The 17-18 season actually has a larger group in a third camp: teams that are under the tax line but could use a little more breathing room, especially those who are hard-capped. The Pelicans (~$800,000) and Clippers (~$123,000) are each less than $1 million under the tax while the Raptors ($1.8 million) and Hornets ($1.9 million) have a little more wiggle room. The challenge for these teams and their trade partners is that most of the desired moves would be smaller and thus necessitate a more moderate payoff, which can work in certain circumstances but will likely be fallback trades for the remaining teams with cap space.

During the offseason, there is another high-leverage group: teams with cap space looking to clear additional room, presumably for a superior but a more expensive player. However, that largely evaporates by this point as there are no elite talents on the open market and players under contract are available by trade. Furthermore, teams like the Celtics and 76ers still have exceptions available, which increase their spending power without increasing their need to unload salary since both are well below the tax line.

There are two other challenges for the teams looking to wield remaining cap space this season. First, most of the above teams do not have particularly strong assets to include in trades. Portland has their own first round picks but only one second in the next two years, Cleveland can only trade one first and one second (Miami’s 2020) in the near term and Oklahoma City cannot trade a first until 2022 at the earliest. Also, each of those teams should be looking to keep their young talent under contract (Cedi Osman, Terrance Ferguson, etc) to help keep costs down in future seasons. Leveraging a trade partner requires a return and it will be hard to secure one.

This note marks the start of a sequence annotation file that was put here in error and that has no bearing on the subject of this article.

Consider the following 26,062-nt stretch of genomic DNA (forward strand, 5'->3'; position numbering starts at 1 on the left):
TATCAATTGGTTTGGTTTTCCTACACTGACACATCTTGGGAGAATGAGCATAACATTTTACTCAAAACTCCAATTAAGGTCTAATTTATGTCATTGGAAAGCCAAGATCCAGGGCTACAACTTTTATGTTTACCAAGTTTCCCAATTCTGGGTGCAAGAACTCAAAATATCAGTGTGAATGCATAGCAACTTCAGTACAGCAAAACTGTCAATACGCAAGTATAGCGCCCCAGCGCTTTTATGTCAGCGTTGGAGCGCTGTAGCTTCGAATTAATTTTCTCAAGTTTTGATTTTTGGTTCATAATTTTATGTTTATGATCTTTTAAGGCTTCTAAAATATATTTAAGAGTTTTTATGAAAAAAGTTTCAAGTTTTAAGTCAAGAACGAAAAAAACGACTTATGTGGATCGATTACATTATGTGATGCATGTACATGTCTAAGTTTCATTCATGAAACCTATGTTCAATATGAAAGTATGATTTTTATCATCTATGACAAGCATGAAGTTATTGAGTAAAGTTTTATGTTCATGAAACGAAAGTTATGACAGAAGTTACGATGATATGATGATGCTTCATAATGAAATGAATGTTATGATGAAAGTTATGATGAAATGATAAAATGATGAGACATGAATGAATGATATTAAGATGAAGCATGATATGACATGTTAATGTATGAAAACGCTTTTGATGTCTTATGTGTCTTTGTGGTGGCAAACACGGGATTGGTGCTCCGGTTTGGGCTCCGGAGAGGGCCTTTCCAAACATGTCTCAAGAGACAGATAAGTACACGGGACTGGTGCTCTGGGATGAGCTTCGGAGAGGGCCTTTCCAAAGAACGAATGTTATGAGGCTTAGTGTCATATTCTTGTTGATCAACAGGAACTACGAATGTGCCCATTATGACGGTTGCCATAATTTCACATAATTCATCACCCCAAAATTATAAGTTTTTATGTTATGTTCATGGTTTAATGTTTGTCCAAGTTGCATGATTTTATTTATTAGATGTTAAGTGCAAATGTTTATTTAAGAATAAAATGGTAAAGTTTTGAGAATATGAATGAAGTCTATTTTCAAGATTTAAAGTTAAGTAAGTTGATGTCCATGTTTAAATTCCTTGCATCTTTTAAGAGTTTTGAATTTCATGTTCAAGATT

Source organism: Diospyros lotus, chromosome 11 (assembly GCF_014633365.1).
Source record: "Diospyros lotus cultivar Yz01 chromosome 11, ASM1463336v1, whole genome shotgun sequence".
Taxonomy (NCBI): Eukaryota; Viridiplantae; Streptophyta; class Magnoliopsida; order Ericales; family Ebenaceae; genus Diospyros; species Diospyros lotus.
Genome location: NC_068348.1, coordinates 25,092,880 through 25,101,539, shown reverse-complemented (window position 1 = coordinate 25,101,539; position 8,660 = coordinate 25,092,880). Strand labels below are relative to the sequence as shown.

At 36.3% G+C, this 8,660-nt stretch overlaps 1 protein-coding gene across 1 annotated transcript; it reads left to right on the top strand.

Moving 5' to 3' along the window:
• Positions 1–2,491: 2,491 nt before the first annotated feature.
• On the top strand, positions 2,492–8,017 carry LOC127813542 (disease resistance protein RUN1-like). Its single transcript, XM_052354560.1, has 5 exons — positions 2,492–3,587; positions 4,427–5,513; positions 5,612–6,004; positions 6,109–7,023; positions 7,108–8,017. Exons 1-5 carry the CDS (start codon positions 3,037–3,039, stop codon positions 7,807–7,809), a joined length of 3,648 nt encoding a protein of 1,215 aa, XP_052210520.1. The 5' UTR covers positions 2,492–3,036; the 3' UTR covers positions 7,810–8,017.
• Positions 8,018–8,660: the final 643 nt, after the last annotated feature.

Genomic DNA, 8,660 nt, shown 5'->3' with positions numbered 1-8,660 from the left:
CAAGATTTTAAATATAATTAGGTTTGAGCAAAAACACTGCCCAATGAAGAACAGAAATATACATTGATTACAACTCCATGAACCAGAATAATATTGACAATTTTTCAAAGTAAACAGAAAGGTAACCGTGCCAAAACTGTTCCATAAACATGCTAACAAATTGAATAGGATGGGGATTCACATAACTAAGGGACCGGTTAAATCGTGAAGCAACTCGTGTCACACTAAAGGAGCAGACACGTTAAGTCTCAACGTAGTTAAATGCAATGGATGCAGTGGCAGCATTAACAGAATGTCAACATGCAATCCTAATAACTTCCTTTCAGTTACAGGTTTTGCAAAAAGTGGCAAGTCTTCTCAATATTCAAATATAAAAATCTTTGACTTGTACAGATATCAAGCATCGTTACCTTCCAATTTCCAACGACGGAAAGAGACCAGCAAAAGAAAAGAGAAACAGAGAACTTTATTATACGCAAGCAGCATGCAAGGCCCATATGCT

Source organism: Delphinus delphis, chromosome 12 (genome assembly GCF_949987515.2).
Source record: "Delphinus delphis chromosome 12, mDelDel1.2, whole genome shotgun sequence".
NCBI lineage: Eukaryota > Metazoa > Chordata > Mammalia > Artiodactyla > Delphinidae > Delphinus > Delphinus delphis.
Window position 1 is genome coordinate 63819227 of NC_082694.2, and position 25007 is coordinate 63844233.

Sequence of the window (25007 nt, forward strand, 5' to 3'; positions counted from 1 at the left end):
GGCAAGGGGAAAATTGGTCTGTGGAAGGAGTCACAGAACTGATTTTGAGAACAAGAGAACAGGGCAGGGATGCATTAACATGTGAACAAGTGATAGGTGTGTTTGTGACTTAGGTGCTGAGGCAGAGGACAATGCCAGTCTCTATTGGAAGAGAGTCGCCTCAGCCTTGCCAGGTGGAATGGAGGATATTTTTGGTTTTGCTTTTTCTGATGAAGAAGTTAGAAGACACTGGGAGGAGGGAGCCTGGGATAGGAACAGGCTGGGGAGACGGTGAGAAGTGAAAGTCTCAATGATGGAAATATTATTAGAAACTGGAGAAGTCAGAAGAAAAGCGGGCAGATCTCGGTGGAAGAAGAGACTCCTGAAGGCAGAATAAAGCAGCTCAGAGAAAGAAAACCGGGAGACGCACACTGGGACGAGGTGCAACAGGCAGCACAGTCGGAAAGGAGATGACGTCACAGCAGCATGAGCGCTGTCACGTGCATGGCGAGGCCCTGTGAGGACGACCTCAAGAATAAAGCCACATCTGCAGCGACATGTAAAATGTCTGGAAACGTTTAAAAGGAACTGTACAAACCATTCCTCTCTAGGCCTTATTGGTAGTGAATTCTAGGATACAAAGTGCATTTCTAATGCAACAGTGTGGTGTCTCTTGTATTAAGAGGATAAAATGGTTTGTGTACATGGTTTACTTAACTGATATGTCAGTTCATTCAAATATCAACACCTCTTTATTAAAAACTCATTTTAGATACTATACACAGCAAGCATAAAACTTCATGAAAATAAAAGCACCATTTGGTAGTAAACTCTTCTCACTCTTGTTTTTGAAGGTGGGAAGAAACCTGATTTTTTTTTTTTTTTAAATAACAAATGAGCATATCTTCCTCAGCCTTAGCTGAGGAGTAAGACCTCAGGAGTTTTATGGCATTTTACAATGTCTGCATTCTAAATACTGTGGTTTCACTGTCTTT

Similarly, a large portion of the potential fits are either too good of players or too onerous of contracts to work as simple salary dumps. Portland is a great example as Ed Davis contributes every game without a clear replacement ready to step up on a potential playoff team while they owe Meyers Leonard almost $22 million after this season, making the aforementioned Vonleh the only truly viable option. 

These factors will not kill this season’s deadline since there are a series of talented players on foundering teams that could and should be on the market but they significantly affect the value of retaining cap space this deep into the season. Teams like Chicago and Dallas will certainly have opportunities to make a splash but will have to make a decision about whether they want to take on multi-year contracts and what their asking price would be for that kind of deal since that also takes away flexibility and leverage in the summer of 2018.

The dynamic of teams frantically trying to offload salary for various purposes will likely return for both the summer of 2018 and the 18-19 season more broadly but the lack of urgency will have a major effect in January and February this time around.